since his dad was obviously far too old, but he decided not to comment.
‘I’ll ask around,’ said his mother, ‘and see if anyone has a Superman costume you could borrow to
dress up in. Would you like that? And in the meantime, I’m sure we could at least make you a nice
Peter and his dad went up to the spare room to take down one of the red curtains. It wouldn’t be
missed for a while, after all no one had stayed in the spare room since Aunt Phyllis visited at
Christmas, and then all she had done was complain about the state of the room – especially the dusty
boxes Peter’s father had left under the dressing table. There were a lot more dusty boxes in there
now and his dad used them as a platform to stand on as he fiddled with the curtain, lifting it off the
plastic hooks. He nearly lost his balance at one point and swore under his breath, but it didn’t bother
Peter – he was enjoying this brief adventure with his dad. And the curtain was just the right shade of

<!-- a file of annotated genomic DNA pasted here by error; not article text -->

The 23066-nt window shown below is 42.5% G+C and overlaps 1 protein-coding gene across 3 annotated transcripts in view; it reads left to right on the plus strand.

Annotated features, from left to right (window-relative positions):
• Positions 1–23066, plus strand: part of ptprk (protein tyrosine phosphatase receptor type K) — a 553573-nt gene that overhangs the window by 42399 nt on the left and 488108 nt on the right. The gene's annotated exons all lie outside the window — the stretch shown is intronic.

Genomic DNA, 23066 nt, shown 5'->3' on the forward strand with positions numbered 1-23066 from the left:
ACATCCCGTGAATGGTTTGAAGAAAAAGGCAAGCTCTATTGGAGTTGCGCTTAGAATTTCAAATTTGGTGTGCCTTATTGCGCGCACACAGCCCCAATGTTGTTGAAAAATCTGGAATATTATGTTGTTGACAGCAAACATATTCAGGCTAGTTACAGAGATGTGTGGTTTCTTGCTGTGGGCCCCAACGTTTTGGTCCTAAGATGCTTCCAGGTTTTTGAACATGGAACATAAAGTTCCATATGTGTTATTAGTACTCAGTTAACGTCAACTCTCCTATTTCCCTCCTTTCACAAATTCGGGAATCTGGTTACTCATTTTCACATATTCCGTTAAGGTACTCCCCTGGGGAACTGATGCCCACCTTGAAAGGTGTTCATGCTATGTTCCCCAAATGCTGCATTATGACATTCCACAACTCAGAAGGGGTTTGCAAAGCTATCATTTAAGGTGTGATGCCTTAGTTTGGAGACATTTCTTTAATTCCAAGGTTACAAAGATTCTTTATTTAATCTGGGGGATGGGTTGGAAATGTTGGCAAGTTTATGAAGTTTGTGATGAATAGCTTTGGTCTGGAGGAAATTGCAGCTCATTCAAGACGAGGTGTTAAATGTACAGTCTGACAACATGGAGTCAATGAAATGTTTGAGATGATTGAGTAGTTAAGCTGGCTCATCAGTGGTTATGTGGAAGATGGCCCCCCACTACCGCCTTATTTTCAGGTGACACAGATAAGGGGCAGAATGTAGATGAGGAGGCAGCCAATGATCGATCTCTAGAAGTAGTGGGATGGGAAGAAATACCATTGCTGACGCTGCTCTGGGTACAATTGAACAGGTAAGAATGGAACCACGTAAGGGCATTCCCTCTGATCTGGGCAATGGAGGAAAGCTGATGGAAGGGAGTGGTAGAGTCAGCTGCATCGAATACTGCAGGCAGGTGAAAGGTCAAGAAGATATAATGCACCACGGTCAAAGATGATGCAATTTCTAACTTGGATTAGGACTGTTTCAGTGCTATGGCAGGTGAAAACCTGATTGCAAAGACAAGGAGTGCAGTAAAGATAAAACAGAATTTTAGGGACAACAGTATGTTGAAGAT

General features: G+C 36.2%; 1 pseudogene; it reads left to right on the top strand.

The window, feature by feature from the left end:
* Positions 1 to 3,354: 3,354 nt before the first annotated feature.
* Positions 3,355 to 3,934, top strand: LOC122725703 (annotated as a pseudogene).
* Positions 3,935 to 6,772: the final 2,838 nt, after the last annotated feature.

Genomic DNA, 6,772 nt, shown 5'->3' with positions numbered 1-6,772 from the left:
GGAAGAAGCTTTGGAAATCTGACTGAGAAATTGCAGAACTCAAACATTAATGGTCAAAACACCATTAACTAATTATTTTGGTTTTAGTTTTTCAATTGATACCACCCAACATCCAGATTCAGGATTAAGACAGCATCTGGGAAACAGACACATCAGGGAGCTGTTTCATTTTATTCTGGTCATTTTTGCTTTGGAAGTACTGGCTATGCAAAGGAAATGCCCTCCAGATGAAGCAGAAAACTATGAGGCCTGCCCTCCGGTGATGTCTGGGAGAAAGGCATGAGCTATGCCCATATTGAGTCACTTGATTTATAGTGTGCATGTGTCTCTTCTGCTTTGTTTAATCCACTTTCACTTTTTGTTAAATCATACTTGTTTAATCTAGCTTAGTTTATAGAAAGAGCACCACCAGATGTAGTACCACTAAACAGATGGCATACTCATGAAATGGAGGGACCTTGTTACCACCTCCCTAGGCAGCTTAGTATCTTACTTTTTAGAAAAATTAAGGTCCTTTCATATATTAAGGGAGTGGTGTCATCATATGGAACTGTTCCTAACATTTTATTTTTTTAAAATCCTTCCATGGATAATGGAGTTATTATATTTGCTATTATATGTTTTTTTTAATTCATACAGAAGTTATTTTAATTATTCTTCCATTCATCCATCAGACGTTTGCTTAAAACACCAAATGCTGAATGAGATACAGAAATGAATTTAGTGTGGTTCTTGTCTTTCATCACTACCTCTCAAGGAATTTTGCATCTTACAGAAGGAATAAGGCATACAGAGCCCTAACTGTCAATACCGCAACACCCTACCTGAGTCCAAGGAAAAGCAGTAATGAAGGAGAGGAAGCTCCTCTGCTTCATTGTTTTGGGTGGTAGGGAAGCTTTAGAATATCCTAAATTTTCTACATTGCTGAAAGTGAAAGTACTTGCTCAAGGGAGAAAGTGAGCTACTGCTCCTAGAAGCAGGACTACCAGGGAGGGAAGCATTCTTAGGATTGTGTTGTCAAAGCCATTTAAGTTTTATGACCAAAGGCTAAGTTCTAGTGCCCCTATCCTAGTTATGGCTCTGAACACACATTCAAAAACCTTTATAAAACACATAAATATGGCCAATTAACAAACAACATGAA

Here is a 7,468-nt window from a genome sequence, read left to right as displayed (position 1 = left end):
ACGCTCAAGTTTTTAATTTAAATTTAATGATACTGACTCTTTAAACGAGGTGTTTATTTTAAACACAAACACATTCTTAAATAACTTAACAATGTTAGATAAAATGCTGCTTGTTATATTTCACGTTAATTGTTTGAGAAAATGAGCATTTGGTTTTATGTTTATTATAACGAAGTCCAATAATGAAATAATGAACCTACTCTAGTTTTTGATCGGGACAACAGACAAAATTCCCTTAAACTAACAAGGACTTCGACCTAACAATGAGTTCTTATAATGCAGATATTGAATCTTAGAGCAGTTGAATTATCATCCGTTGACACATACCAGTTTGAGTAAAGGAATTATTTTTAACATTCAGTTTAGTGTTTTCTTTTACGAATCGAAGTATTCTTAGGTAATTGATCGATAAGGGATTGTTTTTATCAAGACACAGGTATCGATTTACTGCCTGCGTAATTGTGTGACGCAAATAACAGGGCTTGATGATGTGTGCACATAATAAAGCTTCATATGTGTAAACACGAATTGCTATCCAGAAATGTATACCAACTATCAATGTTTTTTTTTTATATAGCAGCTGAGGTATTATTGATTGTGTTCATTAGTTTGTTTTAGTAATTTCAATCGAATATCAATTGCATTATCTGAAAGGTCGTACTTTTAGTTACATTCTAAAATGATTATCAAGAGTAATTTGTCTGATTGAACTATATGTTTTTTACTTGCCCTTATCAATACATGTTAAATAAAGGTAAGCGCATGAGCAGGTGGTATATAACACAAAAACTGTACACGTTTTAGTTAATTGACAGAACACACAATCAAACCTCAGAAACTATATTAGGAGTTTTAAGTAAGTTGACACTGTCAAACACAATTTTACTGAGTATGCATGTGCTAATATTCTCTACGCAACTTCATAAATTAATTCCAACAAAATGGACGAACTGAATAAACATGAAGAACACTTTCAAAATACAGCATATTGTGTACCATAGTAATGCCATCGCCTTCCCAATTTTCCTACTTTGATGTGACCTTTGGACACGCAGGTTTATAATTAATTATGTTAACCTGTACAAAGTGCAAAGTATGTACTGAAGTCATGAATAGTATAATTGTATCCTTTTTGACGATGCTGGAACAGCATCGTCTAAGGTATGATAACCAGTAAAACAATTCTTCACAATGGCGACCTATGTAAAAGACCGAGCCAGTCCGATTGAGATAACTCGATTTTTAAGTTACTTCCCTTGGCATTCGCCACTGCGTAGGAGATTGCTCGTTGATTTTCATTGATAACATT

Downstairs in the kitchen, his mother had brought out her sewing box, which was, if anything, more
dusty than the boxes in the spare room. In amongst the tangle of cotton, lace, zips and, for some
reason, a bent spoon, she managed to unearth a needle, some burgundy thread (well, it was a type of red at least) and a length of elastic. She had finally managed to thread the needle when Peter and his father came in with the curtain. It did not take long for the elastic to be sewn on and then unstitched
and adjusted so it would not actually cut off Peter’s blood supply. As his mother tied off the last
knot and helped Peter to put it on without it slipping down over his shoulders, she realised that this
was the first time, in a long time, that they had done something like this together – enjoying
themselves as a family, rather than two parents wondering what to do with their train-mad son. For
a moment, she thought she might start crying, when suddenly Peter let out a whoop.
‘Look at me!’ he said, running into the hallway, around the lounge and back into the kitchen, ‘I’m
Superman! I can fly!’
‘Well, Superman,’ said his mum, smiling at seeing her son so happy and excited, but also suddenly
aware of the time, ‘I’m afraid it’s past your bedtime.’